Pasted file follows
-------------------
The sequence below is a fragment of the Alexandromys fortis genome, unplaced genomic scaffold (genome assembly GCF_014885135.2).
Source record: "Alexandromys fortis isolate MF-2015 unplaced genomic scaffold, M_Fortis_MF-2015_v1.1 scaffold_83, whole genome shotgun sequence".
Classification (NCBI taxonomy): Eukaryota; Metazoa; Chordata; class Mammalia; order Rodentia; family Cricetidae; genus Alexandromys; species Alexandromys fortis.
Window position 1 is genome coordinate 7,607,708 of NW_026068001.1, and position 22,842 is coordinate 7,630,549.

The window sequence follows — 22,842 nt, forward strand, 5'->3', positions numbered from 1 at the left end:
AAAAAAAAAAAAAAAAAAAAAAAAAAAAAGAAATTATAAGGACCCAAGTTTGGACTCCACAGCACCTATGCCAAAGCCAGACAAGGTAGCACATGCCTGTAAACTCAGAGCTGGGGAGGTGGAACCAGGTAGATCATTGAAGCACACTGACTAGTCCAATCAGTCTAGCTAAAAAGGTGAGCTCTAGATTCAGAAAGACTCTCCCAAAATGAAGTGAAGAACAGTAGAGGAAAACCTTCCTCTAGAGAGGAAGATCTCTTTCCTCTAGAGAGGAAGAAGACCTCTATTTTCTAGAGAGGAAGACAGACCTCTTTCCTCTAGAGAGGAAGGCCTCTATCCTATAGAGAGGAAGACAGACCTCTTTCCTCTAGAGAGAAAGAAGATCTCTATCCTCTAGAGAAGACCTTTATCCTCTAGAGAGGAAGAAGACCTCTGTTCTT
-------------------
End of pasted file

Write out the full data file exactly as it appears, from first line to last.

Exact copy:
The sequence below is a fragment of the Alexandromys fortis genome, unplaced genomic scaffold (genome assembly GCF_014885135.2).
Source record: "Alexandromys fortis isolate MF-2015 unplaced genomic scaffold, M_Fortis_MF-2015_v1.1 scaffold_83, whole genome shotgun sequence".
Classification (NCBI taxonomy): Eukaryota; Metazoa; Chordata; class Mammalia; order Rodentia; family Cricetidae; genus Alexandromys; species Alexandromys fortis.
Window position 1 is genome coordinate 7,607,708 of NW_026068001.1, and position 22,842 is coordinate 7,630,549.

The window sequence follows — 22,842 nt, forward strand, 5'->3', positions numbered from 1 at the left end:
AAAAAAAAAAAAAAAAAAAAAAAAAAAAAGAAATTATAAGGACCCAAGTTTGGACTCCACAGCACCTATGCCAAAGCCAGACAAGGTAGCACATGCCTGTAAACTCAGAGCTGGGGAGGTGGAACCAGGTAGATCATTGAAGCACACTGACTAGTCCAATCAGTCTAGCTAAAAAGGTGAGCTCTAGATTCAGAAAGACTCTCCCAAAATGAAGTGAAGAACAGTAGAGGAAAACCTTCCTCTAGAGAGGAAGATCTCTTTCCTCTAGAGAGGAAGAAGACCTCTATTTTCTAGAGAGGAAGACAGACCTCTTTCCTCTAGAGAGGAAGGCCTCTATCCTATAGAGAGGAAGACAGACCTCTTTCCTCTAGAGAGAAAGAAGATCTCTATCCTCTAGAGAAGACCTTTATCCTCTAGAGAGGAAGAAGACCTCTGTTCTT